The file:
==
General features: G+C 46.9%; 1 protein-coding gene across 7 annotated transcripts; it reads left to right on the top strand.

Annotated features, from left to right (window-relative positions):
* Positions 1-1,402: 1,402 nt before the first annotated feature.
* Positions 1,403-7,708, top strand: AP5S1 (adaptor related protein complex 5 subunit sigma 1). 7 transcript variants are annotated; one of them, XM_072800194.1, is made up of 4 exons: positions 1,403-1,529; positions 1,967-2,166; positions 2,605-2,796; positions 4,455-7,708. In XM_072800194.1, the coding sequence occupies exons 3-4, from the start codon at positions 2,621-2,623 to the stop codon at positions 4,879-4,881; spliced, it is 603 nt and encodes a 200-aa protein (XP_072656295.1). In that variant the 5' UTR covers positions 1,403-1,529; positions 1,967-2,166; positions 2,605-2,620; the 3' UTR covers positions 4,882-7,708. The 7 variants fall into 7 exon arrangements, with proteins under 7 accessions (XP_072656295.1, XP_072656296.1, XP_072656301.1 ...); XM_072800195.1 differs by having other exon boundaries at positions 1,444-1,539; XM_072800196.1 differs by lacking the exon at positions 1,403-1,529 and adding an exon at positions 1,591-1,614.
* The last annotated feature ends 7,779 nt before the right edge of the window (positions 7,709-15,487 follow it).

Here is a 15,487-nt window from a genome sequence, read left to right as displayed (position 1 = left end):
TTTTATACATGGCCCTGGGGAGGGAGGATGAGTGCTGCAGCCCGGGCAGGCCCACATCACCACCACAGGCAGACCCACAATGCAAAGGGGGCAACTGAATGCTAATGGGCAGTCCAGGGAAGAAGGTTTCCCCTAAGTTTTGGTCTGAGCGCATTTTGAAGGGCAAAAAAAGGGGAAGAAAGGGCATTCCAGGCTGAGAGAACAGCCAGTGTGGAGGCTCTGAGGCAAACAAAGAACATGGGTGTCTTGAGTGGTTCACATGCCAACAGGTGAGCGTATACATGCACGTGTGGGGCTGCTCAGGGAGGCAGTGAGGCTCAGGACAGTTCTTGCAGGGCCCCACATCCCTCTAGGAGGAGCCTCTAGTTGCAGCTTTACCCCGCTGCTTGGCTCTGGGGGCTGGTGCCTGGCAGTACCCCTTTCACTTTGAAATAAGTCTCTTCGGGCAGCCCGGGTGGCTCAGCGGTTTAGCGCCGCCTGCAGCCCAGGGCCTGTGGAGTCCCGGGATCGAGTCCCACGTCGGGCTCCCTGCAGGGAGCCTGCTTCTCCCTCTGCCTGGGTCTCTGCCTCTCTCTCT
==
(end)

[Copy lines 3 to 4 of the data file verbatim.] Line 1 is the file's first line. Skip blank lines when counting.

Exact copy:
* Positions 1-1,402: 1,402 nt before the first annotated feature.
* Positions 1,403-7,708, top strand: AP5S1 (adaptor related protein complex 5 subunit sigma 1). 7 transcript variants are annotated; one of them, XM_072800194.1, is made up of 4 exons: positions 1,403-1,529; positions 1,967-2,166; positions 2,605-2,796; positions 4,455-7,708. In XM_072800194.1, the coding sequence occupies exons 3-4, from the start codon at positions 2,621-2,623 to the stop codon at positions 4,879-4,881; spliced, it is 603 nt and encodes a 200-aa protein (XP_072656295.1). In that variant the 5' UTR covers positions 1,403-1,529; positions 1,967-2,166; positions 2,605-2,620; the 3' UTR covers positions 4,882-7,708. The 7 variants fall into 7 exon arrangements, with proteins under 7 accessions (XP_072656295.1, XP_072656296.1, XP_072656301.1 ...); XM_072800195.1 differs by having other exon boundaries at positions 1,444-1,539; XM_072800196.1 differs by lacking the exon at positions 1,403-1,529 and adding an exon at positions 1,591-1,614.